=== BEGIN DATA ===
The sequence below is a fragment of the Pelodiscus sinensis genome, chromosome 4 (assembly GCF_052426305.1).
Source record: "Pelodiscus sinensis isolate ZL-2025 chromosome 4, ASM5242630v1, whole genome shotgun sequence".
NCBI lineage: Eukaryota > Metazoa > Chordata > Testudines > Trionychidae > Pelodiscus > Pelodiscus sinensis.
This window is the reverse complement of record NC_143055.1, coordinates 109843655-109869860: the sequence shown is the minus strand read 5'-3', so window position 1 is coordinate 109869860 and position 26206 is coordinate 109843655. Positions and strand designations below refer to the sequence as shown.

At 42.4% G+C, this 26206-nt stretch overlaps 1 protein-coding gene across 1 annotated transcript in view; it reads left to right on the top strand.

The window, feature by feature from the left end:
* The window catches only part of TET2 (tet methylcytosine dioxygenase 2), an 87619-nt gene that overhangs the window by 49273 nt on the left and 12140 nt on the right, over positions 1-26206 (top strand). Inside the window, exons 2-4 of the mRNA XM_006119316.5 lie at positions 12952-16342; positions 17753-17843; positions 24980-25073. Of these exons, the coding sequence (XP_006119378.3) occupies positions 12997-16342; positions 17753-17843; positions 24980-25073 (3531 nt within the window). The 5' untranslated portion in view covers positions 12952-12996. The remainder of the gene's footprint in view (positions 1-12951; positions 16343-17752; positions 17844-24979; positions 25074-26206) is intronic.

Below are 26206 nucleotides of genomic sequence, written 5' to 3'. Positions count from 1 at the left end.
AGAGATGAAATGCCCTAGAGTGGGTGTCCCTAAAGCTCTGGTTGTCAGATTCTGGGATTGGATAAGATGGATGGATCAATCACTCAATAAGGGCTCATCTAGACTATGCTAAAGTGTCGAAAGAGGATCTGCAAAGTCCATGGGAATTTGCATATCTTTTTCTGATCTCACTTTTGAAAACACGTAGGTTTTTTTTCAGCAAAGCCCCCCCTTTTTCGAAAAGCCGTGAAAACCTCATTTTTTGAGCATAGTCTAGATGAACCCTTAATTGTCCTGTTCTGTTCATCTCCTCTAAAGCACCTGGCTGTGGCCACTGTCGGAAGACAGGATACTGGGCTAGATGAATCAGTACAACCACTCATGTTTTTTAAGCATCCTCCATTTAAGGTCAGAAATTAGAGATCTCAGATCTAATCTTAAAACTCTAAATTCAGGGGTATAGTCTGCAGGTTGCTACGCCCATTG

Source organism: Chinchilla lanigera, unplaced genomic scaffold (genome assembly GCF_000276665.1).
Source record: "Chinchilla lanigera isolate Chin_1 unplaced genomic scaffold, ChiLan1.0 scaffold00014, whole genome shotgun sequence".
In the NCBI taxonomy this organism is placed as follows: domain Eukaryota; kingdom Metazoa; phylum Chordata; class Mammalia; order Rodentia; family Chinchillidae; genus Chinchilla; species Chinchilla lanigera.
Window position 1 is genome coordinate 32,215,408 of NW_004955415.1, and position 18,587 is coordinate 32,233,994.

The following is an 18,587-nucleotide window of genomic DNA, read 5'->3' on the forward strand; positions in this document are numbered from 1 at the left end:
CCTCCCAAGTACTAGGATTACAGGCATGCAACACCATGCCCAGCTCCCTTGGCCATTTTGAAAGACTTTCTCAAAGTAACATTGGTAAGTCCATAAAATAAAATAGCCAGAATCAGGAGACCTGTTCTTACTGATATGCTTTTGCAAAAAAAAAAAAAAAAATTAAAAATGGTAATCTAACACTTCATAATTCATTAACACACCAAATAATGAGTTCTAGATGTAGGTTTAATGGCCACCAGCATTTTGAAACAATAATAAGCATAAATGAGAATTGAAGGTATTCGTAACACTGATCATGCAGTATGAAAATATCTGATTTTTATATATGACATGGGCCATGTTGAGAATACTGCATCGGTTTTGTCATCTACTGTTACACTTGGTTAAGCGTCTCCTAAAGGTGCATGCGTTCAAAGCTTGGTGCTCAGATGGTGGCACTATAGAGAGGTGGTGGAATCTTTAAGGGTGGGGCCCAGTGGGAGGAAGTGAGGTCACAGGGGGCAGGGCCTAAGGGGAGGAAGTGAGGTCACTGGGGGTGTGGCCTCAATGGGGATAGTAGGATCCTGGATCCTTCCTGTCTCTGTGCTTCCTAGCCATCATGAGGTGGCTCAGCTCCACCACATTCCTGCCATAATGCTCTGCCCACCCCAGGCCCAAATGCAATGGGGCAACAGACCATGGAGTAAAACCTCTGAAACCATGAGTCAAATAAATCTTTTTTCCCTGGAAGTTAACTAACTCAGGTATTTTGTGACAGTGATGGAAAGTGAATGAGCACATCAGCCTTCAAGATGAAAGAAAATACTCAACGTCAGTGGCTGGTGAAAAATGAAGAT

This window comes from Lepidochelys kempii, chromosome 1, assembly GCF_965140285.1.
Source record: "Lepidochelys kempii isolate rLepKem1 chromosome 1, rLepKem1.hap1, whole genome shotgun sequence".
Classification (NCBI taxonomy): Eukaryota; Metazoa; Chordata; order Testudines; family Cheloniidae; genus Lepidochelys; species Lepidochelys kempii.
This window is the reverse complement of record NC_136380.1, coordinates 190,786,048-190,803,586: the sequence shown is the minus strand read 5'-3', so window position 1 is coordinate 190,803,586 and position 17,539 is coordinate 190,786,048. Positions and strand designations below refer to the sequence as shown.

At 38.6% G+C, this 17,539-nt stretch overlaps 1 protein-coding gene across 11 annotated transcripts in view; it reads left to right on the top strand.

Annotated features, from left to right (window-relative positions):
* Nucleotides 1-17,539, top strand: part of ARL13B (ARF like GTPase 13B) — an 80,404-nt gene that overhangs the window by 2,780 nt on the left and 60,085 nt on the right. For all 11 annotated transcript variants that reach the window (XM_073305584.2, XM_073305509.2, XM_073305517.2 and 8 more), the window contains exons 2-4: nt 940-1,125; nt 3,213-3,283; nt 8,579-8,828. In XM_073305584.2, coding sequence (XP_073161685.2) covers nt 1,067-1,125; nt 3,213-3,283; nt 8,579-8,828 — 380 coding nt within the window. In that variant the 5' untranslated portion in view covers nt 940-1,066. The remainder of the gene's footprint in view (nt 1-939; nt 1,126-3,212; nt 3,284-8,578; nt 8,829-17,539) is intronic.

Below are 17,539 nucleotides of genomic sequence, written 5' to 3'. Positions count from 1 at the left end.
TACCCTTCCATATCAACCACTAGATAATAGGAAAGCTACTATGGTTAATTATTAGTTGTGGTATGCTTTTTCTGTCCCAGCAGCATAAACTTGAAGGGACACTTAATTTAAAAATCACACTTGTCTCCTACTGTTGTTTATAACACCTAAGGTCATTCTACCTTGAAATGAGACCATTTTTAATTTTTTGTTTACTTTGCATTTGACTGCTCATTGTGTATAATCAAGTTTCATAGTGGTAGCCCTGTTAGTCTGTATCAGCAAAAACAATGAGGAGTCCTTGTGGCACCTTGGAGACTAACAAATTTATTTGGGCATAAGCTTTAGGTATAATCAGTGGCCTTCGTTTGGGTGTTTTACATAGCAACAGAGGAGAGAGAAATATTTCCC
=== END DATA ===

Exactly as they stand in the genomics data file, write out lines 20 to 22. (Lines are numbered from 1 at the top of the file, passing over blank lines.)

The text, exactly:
At 38.6% G+C, this 17,539-nt stretch overlaps 1 protein-coding gene across 11 annotated transcripts in view; it reads left to right on the top strand.

Annotated features, from left to right (window-relative positions):
* Nucleotides 1-17,539, top strand: part of ARL13B (ARF like GTPase 13B) — an 80,404-nt gene that overhangs the window by 2,780 nt on the left and 60,085 nt on the right. For all 11 annotated transcript variants that reach the window (XM_073305584.2, XM_073305509.2, XM_073305517.2 and 8 more), the window contains exons 2-4: nt 940-1,125; nt 3,213-3,283; nt 8,579-8,828. In XM_073305584.2, coding sequence (XP_073161685.2) covers nt 1,067-1,125; nt 3,213-3,283; nt 8,579-8,828 — 380 coding nt within the window. In that variant the 5' untranslated portion in view covers nt 940-1,066. The remainder of the gene's footprint in view (nt 1-939; nt 1,126-3,212; nt 3,284-8,578; nt 8,829-17,539) is intronic.